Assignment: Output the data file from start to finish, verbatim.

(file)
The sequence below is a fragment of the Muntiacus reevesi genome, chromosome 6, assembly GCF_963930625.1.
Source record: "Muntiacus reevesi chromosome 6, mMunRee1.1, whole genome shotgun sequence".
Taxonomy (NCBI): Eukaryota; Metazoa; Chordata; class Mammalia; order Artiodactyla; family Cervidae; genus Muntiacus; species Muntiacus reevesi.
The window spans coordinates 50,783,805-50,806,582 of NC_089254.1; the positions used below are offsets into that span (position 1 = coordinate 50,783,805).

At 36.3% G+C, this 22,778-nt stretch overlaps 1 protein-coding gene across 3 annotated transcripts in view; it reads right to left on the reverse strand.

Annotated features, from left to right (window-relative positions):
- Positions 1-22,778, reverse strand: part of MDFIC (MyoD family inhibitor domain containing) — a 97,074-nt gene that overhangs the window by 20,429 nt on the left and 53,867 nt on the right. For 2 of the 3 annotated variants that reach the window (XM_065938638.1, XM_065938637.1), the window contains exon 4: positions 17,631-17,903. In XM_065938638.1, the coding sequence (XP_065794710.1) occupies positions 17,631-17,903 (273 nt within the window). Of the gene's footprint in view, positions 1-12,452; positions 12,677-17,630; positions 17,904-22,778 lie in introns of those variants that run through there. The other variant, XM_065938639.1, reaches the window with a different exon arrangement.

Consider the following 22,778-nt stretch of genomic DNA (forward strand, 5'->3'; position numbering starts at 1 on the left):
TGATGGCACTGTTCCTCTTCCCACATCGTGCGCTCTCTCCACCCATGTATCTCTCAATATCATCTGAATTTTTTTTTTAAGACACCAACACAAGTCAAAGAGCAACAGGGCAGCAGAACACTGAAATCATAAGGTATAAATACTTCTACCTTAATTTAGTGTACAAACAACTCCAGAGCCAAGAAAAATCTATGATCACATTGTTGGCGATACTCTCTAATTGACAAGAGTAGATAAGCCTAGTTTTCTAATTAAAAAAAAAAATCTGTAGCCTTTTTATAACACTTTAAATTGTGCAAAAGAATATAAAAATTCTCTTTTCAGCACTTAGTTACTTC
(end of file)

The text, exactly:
The sequence below is a fragment of the Muntiacus reevesi genome, chromosome 6, assembly GCF_963930625.1.
Source record: "Muntiacus reevesi chromosome 6, mMunRee1.1, whole genome shotgun sequence".
Taxonomy (NCBI): Eukaryota; Metazoa; Chordata; class Mammalia; order Artiodactyla; family Cervidae; genus Muntiacus; species Muntiacus reevesi.
The window spans coordinates 50,783,805-50,806,582 of NC_089254.1; the positions used below are offsets into that span (position 1 = coordinate 50,783,805).

At 36.3% G+C, this 22,778-nt stretch overlaps 1 protein-coding gene across 3 annotated transcripts in view; it reads right to left on the reverse strand.

Annotated features, from left to right (window-relative positions):
- Positions 1-22,778, reverse strand: part of MDFIC (MyoD family inhibitor domain containing) — a 97,074-nt gene that overhangs the window by 20,429 nt on the left and 53,867 nt on the right. For 2 of the 3 annotated variants that reach the window (XM_065938638.1, XM_065938637.1), the window contains exon 4: positions 17,631-17,903. In XM_065938638.1, the coding sequence (XP_065794710.1) occupies positions 17,631-17,903 (273 nt within the window). Of the gene's footprint in view, positions 1-12,452; positions 12,677-17,630; positions 17,904-22,778 lie in introns of those variants that run through there. The other variant, XM_065938639.1, reaches the window with a different exon arrangement.

Consider the following 22,778-nt stretch of genomic DNA (forward strand, 5'->3'; position numbering starts at 1 on the left):
TGATGGCACTGTTCCTCTTCCCACATCGTGCGCTCTCTCCACCCATGTATCTCTCAATATCATCTGAATTTTTTTTTTAAGACACCAACACAAGTCAAAGAGCAACAGGGCAGCAGAACACTGAAATCATAAGGTATAAATACTTCTACCTTAATTTAGTGTACAAACAACTCCAGAGCCAAGAAAAATCTATGATCACATTGTTGGCGATACTCTCTAATTGACAAGAGTAGATAAGCCTAGTTTTCTAATTAAAAAAAAAAATCTGTAGCCTTTTTATAACACTTTAAATTGTGCAAAAGAATATAAAAATTCTCTTTTCAGCACTTAGTTACTTC